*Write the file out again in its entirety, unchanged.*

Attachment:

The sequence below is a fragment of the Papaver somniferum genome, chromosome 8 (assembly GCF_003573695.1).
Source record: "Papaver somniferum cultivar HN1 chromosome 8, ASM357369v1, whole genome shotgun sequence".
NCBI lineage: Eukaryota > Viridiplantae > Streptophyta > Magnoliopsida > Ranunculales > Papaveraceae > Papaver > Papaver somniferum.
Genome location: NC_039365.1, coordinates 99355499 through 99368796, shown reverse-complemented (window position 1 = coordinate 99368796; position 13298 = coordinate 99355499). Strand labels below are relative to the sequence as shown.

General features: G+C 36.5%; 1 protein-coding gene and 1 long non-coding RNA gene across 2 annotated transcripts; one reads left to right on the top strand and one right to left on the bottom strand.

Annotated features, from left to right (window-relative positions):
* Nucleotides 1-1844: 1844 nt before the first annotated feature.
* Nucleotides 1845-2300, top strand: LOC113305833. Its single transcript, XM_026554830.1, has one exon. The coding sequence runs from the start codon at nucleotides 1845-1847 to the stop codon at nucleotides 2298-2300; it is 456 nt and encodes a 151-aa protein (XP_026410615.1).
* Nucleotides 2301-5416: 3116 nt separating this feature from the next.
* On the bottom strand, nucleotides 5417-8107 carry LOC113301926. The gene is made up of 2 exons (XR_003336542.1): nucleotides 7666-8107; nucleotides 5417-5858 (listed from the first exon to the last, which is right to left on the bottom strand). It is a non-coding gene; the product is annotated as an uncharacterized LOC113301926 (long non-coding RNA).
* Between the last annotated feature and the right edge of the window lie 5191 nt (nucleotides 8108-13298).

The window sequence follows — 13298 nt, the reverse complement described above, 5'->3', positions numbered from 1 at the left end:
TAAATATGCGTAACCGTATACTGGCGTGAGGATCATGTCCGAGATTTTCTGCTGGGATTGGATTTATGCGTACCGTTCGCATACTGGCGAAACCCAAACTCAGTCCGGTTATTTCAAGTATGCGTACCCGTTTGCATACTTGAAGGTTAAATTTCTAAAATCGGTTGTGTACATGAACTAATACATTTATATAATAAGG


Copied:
The sequence below is a fragment of the Papaver somniferum genome, chromosome 8 (assembly GCF_003573695.1).
Source record: "Papaver somniferum cultivar HN1 chromosome 8, ASM357369v1, whole genome shotgun sequence".
NCBI lineage: Eukaryota > Viridiplantae > Streptophyta > Magnoliopsida > Ranunculales > Papaveraceae > Papaver > Papaver somniferum.
Genome location: NC_039365.1, coordinates 99355499 through 99368796, shown reverse-complemented (window position 1 = coordinate 99368796; position 13298 = coordinate 99355499). Strand labels below are relative to the sequence as shown.

General features: G+C 36.5%; 1 protein-coding gene and 1 long non-coding RNA gene across 2 annotated transcripts; one reads left to right on the top strand and one right to left on the bottom strand.

Annotated features, from left to right (window-relative positions):
* Nucleotides 1-1844: 1844 nt before the first annotated feature.
* Nucleotides 1845-2300, top strand: LOC113305833. Its single transcript, XM_026554830.1, has one exon. The coding sequence runs from the start codon at nucleotides 1845-1847 to the stop codon at nucleotides 2298-2300; it is 456 nt and encodes a 151-aa protein (XP_026410615.1).
* Nucleotides 2301-5416: 3116 nt separating this feature from the next.
* On the bottom strand, nucleotides 5417-8107 carry LOC113301926. The gene is made up of 2 exons (XR_003336542.1): nucleotides 7666-8107; nucleotides 5417-5858 (listed from the first exon to the last, which is right to left on the bottom strand). It is a non-coding gene; the product is annotated as an uncharacterized LOC113301926 (long non-coding RNA).
* Between the last annotated feature and the right edge of the window lie 5191 nt (nucleotides 8108-13298).

The window sequence follows — 13298 nt, the reverse complement described above, 5'->3', positions numbered from 1 at the left end:
TAAATATGCGTAACCGTATACTGGCGTGAGGATCATGTCCGAGATTTTCTGCTGGGATTGGATTTATGCGTACCGTTCGCATACTGGCGAAACCCAAACTCAGTCCGGTTATTTCAAGTATGCGTACCCGTTTGCATACTTGAAGGTTAAATTTCTAAAATCGGTTGTGTACATGAACTAATACATTTATATAATAAGG